To impress the voters, LBJ used a very fancy method of transportation to campaign across Texas in 1948. Flying around in a helicopter was an unheard of practice at the time that wowed crowds in small southern towns, many of whom had never seen one before. Johnson would eventually use a Bell helicopter and reward the corporation for their support of him. The company made off like bandits during the Vietnam War. And who owed lots of Bell Corporation stock? Lady Bird Johnson.
In his battle with Stevenson, Johnson thought nothing of tearing down his opponent with negative attacks. The LBJ campaign slung mud Stevenson’s way at every turn, attacking his character and his record in office. He was called “Mr. Straddler,” “Mr. Do-Nothinger,” and “Mr. Calculator.” To this Stevenson would not respond. He didn’t like dirty politics. He ran a clean campaign and wanted to focus on the issues.
But that was not the Johnson way. He refused to debate or make joint appearances, going to great lengths to steer clear of Stevenson, even blatantly lying to the press at one point. When both candidates were supposed to appear at the Texas Cowboy Reunion on July 4, with Stevenson riding the lead horse in the parade, Johnson knew he would be outdone with such a gallant display.
So, on the appointed day, while attending an event in Aspermont, Texas, Johnson told the press his campaign helicopter lacked the fuel to reach the Cowboy Reunion. But as he spoke a tanker truck rolled up with aviation fuel. LBJ walked over to his pilot and told him to have the truck leave and come back in two hours. He then returned to the press and told them the fuel tanker had brought the wrong fuel, which was a complete lie.
Despite the massive effort to tear down Stevenson, and to avoid debates at all costs, the Johnson team knew the race would be close, maybe even a nail-biter. In the July primary, Stevenson prevailed by 71,000 votes, but with other candidates in the race he failed to achieve a majority as required by law. So the race moved to a runoff the next month between Stevenson and Johnson.
In the runoff election on Saturday, August 28, Stevenson again prevailed, or so he thought. When the votes were initially counted, including the tens of thousands the Johnson campaign had stolen, LBJ was still more than 800 votes short, out of nearly one million cast. Johnson’s career was now on the line by just a few hundred votes but he never let a little thing like the integrity of the vote stop his reach for more power.
Allegedly Joseph Stalin once said, “Those who cast the votes decide nothing. Those who count the votes decide everything.” This was true in Lyndon Johnson’s Texas in 1948. The vote counting, or “revising,” would continue all week, or, to be more accurate, the ballot stuffing.
To cut into Stevenson’s lead, several precincts around Houston, after late night phone calls from some of Johnson’s cronies, “revised” their numbers. This lead-trimming tactic could only garner so many “new ballots” but it would make it easier to “gain” the necessary votes in other precincts. And LBJ knew just the man who could fix things.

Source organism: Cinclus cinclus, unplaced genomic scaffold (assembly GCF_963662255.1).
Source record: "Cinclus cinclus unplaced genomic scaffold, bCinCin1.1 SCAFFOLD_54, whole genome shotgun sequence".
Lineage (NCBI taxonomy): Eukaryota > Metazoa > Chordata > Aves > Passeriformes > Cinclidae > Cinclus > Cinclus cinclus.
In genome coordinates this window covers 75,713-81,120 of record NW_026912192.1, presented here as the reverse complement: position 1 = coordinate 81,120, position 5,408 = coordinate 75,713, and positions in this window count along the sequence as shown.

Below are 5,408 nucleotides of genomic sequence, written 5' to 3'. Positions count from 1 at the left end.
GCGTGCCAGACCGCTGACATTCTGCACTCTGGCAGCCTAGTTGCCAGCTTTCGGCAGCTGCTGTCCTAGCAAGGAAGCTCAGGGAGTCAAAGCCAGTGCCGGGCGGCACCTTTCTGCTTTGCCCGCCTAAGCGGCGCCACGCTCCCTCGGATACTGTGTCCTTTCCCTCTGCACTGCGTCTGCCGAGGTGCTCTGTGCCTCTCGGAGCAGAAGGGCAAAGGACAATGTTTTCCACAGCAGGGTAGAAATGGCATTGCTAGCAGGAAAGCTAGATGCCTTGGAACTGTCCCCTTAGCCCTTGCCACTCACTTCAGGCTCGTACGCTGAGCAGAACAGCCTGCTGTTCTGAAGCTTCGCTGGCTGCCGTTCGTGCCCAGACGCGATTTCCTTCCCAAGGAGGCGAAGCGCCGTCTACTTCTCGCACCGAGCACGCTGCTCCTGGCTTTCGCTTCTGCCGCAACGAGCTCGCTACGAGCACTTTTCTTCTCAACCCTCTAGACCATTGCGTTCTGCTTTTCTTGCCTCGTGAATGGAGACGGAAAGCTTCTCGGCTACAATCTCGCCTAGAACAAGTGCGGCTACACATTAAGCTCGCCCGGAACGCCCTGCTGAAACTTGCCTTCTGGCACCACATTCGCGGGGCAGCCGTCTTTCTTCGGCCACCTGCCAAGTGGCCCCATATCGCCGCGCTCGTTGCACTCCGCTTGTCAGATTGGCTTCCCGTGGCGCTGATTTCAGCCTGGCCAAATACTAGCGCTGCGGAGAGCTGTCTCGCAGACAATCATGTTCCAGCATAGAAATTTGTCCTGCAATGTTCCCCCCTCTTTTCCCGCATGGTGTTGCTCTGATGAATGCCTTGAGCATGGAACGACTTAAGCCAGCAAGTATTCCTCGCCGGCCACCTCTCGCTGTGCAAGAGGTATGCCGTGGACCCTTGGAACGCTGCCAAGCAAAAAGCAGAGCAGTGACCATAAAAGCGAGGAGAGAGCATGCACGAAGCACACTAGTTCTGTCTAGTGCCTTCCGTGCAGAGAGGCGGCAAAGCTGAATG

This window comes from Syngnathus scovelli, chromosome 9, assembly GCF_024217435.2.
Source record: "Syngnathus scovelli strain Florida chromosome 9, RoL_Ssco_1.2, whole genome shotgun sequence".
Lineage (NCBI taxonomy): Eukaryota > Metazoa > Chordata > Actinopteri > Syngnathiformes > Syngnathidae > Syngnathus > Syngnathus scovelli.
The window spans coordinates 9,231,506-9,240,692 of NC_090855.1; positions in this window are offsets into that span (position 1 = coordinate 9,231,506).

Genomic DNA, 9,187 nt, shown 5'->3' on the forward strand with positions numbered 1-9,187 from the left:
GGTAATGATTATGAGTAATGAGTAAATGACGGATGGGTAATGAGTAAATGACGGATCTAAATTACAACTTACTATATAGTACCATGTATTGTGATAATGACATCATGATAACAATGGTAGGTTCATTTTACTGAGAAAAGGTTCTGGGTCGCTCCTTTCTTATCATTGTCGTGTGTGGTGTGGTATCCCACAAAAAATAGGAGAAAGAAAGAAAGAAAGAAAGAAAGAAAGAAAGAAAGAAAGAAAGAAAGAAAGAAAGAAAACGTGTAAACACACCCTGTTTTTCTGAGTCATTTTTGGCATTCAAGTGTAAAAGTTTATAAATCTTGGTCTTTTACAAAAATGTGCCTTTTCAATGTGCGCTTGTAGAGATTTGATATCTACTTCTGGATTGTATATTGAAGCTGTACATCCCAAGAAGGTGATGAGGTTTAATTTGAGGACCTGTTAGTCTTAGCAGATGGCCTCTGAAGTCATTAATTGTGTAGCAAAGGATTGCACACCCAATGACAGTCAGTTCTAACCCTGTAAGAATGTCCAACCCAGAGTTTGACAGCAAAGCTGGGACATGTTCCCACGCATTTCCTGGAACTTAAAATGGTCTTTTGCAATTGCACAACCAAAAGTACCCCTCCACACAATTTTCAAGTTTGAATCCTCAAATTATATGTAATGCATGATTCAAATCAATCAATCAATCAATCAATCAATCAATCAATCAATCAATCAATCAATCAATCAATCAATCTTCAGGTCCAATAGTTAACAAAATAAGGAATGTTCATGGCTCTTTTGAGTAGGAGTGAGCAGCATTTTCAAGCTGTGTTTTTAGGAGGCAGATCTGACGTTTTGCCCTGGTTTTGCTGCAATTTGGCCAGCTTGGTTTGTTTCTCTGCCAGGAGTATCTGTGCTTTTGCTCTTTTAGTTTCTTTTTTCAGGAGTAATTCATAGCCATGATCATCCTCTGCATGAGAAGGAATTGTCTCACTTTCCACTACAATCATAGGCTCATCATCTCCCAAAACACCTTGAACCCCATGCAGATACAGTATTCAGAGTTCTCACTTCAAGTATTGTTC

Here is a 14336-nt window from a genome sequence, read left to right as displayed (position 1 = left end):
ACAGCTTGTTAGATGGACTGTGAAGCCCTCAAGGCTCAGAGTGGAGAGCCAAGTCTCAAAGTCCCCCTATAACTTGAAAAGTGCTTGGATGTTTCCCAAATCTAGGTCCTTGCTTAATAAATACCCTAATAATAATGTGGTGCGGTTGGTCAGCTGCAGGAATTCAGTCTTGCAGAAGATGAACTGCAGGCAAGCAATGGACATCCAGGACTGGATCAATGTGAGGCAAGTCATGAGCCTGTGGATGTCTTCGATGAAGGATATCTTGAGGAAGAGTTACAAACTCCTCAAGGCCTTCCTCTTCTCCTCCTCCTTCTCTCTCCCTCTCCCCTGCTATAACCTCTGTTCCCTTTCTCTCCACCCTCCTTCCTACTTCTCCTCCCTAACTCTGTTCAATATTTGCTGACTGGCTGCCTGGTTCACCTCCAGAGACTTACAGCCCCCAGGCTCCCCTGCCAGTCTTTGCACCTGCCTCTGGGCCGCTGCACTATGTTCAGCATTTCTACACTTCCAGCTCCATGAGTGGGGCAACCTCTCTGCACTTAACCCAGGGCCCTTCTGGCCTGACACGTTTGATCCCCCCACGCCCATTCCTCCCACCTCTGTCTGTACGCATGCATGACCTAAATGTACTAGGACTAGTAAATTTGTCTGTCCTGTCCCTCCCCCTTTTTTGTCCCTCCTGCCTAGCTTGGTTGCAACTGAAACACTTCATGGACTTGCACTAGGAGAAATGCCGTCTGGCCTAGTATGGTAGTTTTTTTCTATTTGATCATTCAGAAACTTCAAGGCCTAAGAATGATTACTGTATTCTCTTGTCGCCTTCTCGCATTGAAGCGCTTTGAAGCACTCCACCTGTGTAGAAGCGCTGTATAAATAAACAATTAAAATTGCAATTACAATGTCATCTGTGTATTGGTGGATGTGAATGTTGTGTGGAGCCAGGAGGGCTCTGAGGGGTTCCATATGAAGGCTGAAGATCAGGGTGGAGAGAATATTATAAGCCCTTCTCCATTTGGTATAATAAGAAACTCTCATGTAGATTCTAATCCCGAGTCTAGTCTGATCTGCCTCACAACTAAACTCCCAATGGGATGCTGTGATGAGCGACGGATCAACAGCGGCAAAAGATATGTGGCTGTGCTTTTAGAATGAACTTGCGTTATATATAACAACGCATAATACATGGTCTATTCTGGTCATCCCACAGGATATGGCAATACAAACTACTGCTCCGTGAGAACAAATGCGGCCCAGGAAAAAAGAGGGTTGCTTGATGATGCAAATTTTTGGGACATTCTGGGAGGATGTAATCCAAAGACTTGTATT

Down in in southern Texas, near the Mexican border, a political boss by the name of George Parr, known as the “Duke of Duval,” fully controlled the Democratic machine in two counties – Duval and Jim Wells. He had taken it over from his father, Archer Parr, who passed away in 1942.
Parr the younger had grown up with corruption and manipulation. You might say it was in his blood. In fact, he’d already pled guilty to income tax evasion, and other crimes, in 1932 but a favorable judge had suspended his two-year prison sentence. But four years later, after a slew of new crimes, including the assault of a state legislator and fraud, his probation was revoked and he served some time.
But his political connections eventually paid off when in 1946 President Harry Truman granted him a full pardon, an act of clemency that FDR had rejected. The judge who had originally sentenced him had warned Parr to “stay out of politics,” which he had not done, but the pardon opened up the corrupt floodgates once again.
Parr knew how to get out the vote and swing an election. One of his favored tactics was, in his words, to “vote the Mexicans,” and he was quite fond of using bribery, and even threats, to get them to the polls. Parr employed many Mexican immigrants on his lands and in various operations, and voting the right way was the one sure way to keep a job.
In the runoff election the Duke had delivered in his area. Duval County went for LBJ heavily. The county had 4,679 registered voters and 99 percent, or 4,662, voted in the runoff. And of the 4,662 who voted, 4,622, or 99 percent, voted for Johnson and just 40 for Stevenson. Parr was also known to hold back the votes of at least one precinct just in case, which he had done so in Duval, and the ballot stuffing helped LBJ gain such a large margin. Not only were the dead casting votes but it was rumored that Mexicans were coming across the border to support Lyndon too.
Now Parr was called on again to provide the extra boost LBJ needed. And he delivered in a fashion that today seems almost mythical, if not outright unbelievable.